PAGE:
Sunday, April 24, 2016

IT News Head Lines (Overclockers Club) 25/04/2016

Overclockers Club

ROCCAT KIRO Gaming Mouse Review
Roccat Kiro Gaming Mouse

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Hardware Roundup: Friday, April 22, 2016, Edition
Friday is here, bringing with it the weekend and some items for you to check out. There is a review of the AZIO MGK 1 RGB Mechanical Gaming Keyboard, which has Kailh Blue switches and RGB backlighting for a custom look to match whatever mood you're feeling. If you're planning to pick up the new Ashes of the Singularity RTS game and curious how it performs, we have a performance review that should cover you nicely. For some console gaming on the PC, both PS4 Remote Play and Xbox One Streaming offer the option, and this article examines what the differences are between the two. Ending things for today is a new case mod that is extremely slick and packed to the brim with hardware and water cooling gear.

AZIO MGK 1 RGB Mechanical Gaming Keyboard @ ThinkComputers

Ashes of the Singularity Performance Video Card @ Madshrimps

Console Gaming on the PC: PS4 Remote Play vs. Xbox One Streaming @ PC Perspective

Case Mod Friday: Project SEVEN @ ThinkComputers

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On-Chip RF Circulator Created That Could Double Wi-Fi Speeds
Wireless communication is something many of us rely on today for connecting or various devices to the Internet, so there is a constant drive to increase wireless speeds. One way to achieve this is to build systems that allow for the simultaneous transmission and reception of signals, but achieving this is somewhat difficult with a single antenna. Researchers at the Columbia University School of Engineering and Applied Science though have built an on-chip solution that could bring full duplexing and doubled speeds to devices like our phones.
Currently many devices use half-duplexing to connect to a Wi-Fi network, which means that while one antenna is sending and receiving all of the information, it is not doing so at the same time. This is because the electronic structures used exhibit Lorentz Reciprocity; electromagnetic waves travel in both directions at the same time. One way to overcome this issue requires using magnetic materials to create a radio frequency circulator. When the material is exposed to an external magnetic field, reciprocity is lost, allowing the incoming and outgoing signals to be separated. Such circulators cannot be integrated into silicon chips though, and even then they are rather large for using in something like a phone. To solve this problem, the Columbia researchers created a new, electronic circulator that is highly miniaturized and uses a set of capacitors to replicate the non-reciprocal twist the magnetic circulators produce.
The researchers have already demonstrated this new circulator design by building a prototype of their full-duplex system that also features an echo-cancelling receiver. By integrating the circulator into the same chip as the rest of the radio, it should be possible to keep the size of the system and the cost down, allowing for full-duplex communications and potentially doubling network capacity.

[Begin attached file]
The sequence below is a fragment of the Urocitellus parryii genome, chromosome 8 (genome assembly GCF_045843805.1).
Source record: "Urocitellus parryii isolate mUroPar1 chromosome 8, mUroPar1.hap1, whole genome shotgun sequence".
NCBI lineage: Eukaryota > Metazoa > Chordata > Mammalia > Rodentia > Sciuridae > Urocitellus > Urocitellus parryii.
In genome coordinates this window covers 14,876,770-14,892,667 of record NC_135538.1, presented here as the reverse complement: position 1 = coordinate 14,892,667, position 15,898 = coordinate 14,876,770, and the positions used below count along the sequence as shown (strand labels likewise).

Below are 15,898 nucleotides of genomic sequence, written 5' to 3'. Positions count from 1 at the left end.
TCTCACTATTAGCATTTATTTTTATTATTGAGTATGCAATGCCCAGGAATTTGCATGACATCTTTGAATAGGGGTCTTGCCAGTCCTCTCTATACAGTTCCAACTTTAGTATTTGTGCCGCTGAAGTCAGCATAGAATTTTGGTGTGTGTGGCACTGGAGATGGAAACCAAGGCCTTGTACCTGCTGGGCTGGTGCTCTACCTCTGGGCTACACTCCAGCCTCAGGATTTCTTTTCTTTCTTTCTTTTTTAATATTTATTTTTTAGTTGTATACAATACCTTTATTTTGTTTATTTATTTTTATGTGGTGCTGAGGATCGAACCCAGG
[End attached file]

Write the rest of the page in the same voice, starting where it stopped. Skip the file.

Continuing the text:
Source: Columbia University

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Intel Broadwell-E CPUs Available for Pre-Order
We first covered the upcoming line of High End Desktop (HEDT) processors from Intel late last year, with news that the processors would fall under the Broadwell-E lineup and use the X99 chipset. As previously announced, Intel will have four models available at launch, the i7-6950X, i7-6900K, i7-6850K, and i7-6800K. NCIX US has now become the first retailer to accept pre-orders for the chips, which have an expected release of the second quarter of this year. NCIX has current prices set at $2349.99 for the i7-6950X, $1495.99 for the i7-6900K, $889.99 for the i7-6850K, and $629.99 for the i7-6800K. Anandtech has re-seller specific prices listed at $1609.37 for the i7-6950X, $1024.70 for the i7-6900K, $602.11 for the i7-6850K, and $422.60 for the i7-6800K. The article notes that pricing scheme is not yet final and prices could go up or down.
Source: WCCF Tech

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Thermaltake Announces Collaboration with Mathieu Heredia
Thermaltake is working on a design collaboration project with Mathieu Heredia, co-owner of Watermod France and the second place finisher in the 2015 Thermaltake CaseMOD Invitational Season 2. The project is known as "The Tower," borrowing its name from Heredia's entry into the contest. Thermaltake President and CEO Kenny Lin described the partnership stating, "Today, it gives me great pleasure to announce our strategic cooperation with Mathieu by turning his “Tower” creation from a concept, a casemod, to mass production. We complement each other. We share the same values and we believe in Excellent Quality, Unique Design, Diverse Combinations and Boundless Creativity to provide a high performance PC product for every enthusiast."
Source: Press Release

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Data Compression Used to Detect Quantum Entanglement
The next time you archive some files and compress them, you might think about the process a little differently. Researchers at the National University of Singapore have discovered a common compression algorithm can be used to detect quantum entanglement. What makes this discovery so interesting is that it does not rely on heavily on an assumption that the measured particles are independent and identically distributed.